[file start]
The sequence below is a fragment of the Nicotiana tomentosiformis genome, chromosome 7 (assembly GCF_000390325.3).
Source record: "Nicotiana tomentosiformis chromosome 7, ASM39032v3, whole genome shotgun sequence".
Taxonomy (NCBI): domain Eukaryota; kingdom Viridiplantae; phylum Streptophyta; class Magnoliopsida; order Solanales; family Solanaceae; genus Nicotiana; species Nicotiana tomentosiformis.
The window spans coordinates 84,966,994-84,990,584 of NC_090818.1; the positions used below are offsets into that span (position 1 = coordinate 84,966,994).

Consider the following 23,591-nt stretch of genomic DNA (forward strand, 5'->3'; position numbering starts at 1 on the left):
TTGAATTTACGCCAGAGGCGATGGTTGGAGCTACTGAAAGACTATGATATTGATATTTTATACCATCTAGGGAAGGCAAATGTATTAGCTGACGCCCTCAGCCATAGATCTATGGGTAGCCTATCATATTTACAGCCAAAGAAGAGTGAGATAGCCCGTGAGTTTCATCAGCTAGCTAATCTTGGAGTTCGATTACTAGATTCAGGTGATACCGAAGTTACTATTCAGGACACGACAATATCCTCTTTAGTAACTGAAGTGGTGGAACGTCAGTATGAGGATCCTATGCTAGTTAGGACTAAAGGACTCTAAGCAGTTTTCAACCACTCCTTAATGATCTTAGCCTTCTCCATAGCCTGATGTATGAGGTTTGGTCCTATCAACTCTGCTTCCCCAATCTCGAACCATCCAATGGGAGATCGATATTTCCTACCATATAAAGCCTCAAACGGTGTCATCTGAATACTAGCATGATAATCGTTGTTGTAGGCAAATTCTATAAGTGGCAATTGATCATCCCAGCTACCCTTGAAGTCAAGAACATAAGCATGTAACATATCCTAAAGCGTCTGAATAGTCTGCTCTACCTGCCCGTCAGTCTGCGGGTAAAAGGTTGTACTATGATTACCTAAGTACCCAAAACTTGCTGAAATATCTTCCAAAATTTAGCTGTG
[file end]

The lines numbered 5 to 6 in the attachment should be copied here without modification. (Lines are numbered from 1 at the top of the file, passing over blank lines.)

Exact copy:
Consider the following 23,591-nt stretch of genomic DNA (forward strand, 5'->3'; position numbering starts at 1 on the left):
TTGAATTTACGCCAGAGGCGATGGTTGGAGCTACTGAAAGACTATGATATTGATATTTTATACCATCTAGGGAAGGCAAATGTATTAGCTGACGCCCTCAGCCATAGATCTATGGGTAGCCTATCATATTTACAGCCAAAGAAGAGTGAGATAGCCCGTGAGTTTCATCAGCTAGCTAATCTTGGAGTTCGATTACTAGATTCAGGTGATACCGAAGTTACTATTCAGGACACGACAATATCCTCTTTAGTAACTGAAGTGGTGGAACGTCAGTATGAGGATCCTATGCTAGTTAGGACTAAAGGACTCTAAGCAGTTTTCAACCACTCCTTAATGATCTTAGCCTTCTCCATAGCCTGATGTATGAGGTTTGGTCCTATCAACTCTGCTTCCCCAATCTCGAACCATCCAATGGGAGATCGATATTTCCTACCATATAAAGCCTCAAACGGTGTCATCTGAATACTAGCATGATAATCGTTGTTGTAGGCAAATTCTATAAGTGGCAATTGATCATCCCAGCTACCCTTGAAGTCAAGAACATAAGCATGTAACATATCCTAAAGCGTCTGAATAGTCTGCTCTACCTGCCCGTCAGTCTGCGGGTAAAAGGTTGTACTATGATTACCTAAGTACCCAAAACTTGCTGAAATATCTTCCAAAATTTAGCTGTG